No sooner had the American media applauded this week's border-crossing agreement between Israelis and Palestinians, than Middle East watchers began singing a cautionary song. They called the accord a small step excessively celebrated, and found it ominous that an item this low on the totem pole required personal intervention from the US secretary of State.
Experience in the region certainly argues for caution. And it's true that the accord marks only a first step in opening up the Palestinian territories so that people and goods can move freely to jobs and markets on the outside. The deal reached Tuesday mostly concerns only one border crossing - Rafah, between Gaza and Egypt - and allows for the building of a Gaza seaport. For this, Condoleezza Rice pulled a near all-nighter of negotiations, delaying her trip to Asia by a day.
But the accolades for Secretary of State Rice and the outcome of her efforts are actually well-deserved, and not just for the foundation the agreement lays for further steps related to access to the territories.
It's encouraging that the deal was reached despite coming at a time of uncertainty in Israeli and Palestinian politics. Palestinians face parliamentary elections Jan. 25, and it looks as if the militant Hamas party will make a credible showing.
Israeli politics, meanwhile, have been churning over Prime Minister Ariel Sharon's unilateral pullout of Israelis from Gaza, completed in September. He survived a challenge from within his own Likud party, but now, under the new leadership of Amir Peretz, the Labor party is quitting its coalition with the Sharon government. Israeli elections will be held in either February or March.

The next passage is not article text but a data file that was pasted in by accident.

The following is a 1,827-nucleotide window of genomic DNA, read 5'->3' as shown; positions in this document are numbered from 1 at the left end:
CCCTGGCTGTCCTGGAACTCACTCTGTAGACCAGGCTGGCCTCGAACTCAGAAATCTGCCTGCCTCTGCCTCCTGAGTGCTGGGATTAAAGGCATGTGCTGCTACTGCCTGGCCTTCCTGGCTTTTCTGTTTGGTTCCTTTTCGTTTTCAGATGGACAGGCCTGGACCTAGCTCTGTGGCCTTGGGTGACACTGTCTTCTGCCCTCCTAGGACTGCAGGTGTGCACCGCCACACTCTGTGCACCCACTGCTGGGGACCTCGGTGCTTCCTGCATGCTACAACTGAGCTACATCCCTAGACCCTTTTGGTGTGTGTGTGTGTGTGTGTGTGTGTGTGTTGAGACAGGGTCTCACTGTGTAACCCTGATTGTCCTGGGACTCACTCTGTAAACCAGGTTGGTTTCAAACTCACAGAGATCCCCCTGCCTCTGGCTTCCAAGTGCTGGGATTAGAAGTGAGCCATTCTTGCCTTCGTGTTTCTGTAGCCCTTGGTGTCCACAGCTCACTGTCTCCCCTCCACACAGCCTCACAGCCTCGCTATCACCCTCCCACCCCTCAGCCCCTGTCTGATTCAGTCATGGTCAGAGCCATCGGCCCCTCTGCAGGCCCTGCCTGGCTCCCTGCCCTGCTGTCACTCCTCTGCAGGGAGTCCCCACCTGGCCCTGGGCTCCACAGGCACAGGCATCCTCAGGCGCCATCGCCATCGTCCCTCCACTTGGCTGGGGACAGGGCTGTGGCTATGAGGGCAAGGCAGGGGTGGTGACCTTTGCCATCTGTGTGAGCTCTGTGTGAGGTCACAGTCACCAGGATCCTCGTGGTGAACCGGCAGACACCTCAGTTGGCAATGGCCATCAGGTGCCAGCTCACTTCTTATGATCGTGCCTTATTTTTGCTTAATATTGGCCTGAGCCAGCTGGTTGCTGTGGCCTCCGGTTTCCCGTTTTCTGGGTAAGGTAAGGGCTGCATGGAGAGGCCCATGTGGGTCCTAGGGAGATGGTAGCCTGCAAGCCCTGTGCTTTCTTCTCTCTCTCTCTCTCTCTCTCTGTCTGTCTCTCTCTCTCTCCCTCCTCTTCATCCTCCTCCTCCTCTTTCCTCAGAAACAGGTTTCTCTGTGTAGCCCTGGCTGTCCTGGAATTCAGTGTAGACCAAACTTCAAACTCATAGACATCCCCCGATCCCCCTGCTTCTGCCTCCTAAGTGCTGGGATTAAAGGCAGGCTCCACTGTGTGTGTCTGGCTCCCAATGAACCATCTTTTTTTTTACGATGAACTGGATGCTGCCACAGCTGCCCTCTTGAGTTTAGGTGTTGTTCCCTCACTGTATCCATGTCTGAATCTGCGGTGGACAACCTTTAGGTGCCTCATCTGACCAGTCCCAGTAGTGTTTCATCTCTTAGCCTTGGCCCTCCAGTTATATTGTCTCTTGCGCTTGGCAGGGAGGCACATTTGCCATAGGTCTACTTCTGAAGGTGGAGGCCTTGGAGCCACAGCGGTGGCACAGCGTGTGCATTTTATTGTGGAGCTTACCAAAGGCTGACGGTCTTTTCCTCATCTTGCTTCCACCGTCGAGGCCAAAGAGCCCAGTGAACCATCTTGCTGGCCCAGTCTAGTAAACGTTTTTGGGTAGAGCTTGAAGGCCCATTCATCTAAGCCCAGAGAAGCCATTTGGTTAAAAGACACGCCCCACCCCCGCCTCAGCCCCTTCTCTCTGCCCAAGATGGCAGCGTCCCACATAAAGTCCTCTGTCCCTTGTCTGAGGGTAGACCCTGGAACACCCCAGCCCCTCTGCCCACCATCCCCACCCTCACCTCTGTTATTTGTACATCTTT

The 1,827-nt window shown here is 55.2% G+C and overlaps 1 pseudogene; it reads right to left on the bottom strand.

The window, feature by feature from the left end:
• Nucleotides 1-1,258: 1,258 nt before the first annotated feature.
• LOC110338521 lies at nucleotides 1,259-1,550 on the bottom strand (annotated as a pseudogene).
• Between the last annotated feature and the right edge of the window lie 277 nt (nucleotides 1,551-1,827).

Given the volatile politics, it would have been easy, after months of fruitless negotiations, to wait for calmer political seas. But while that may have been tempting, since when are Israeli or Palestinian politics calm? This deal shows how important it is to press on during great uncertainty.
The border agreement also involves the European Union and Egypt. That's instructive. The way the crossing will work is that Palestinians will control one side of the border, Egyptians the other. Europeans will monitor the crossing. And Israelis will receive closed-circuit TV feeds of the activity. The deal couldn't have been done without the Europeans and Egyptians, and their presence as confidence builders speaks to the need for their continued participation and support as Palestinians move down the road to eventual statehood.
Finally, while this deal still leaves many issues unresolved - including the critical one of a Gaza airport - it lays the first plank over a very wide and central divide in the Palestinian-Israeli conflict: freedom of movement vs. security. Economic growth and political stability won't be possible without easy Palestinian access to markets. Yet Israelis understandably fear this means a free flow of Palestinian terrorists.
That Secretary Rice had to hammer this first plank in place should serve as a reminder that high-level US involvement is needed to construct accords between these two deeply mistrusting parties. •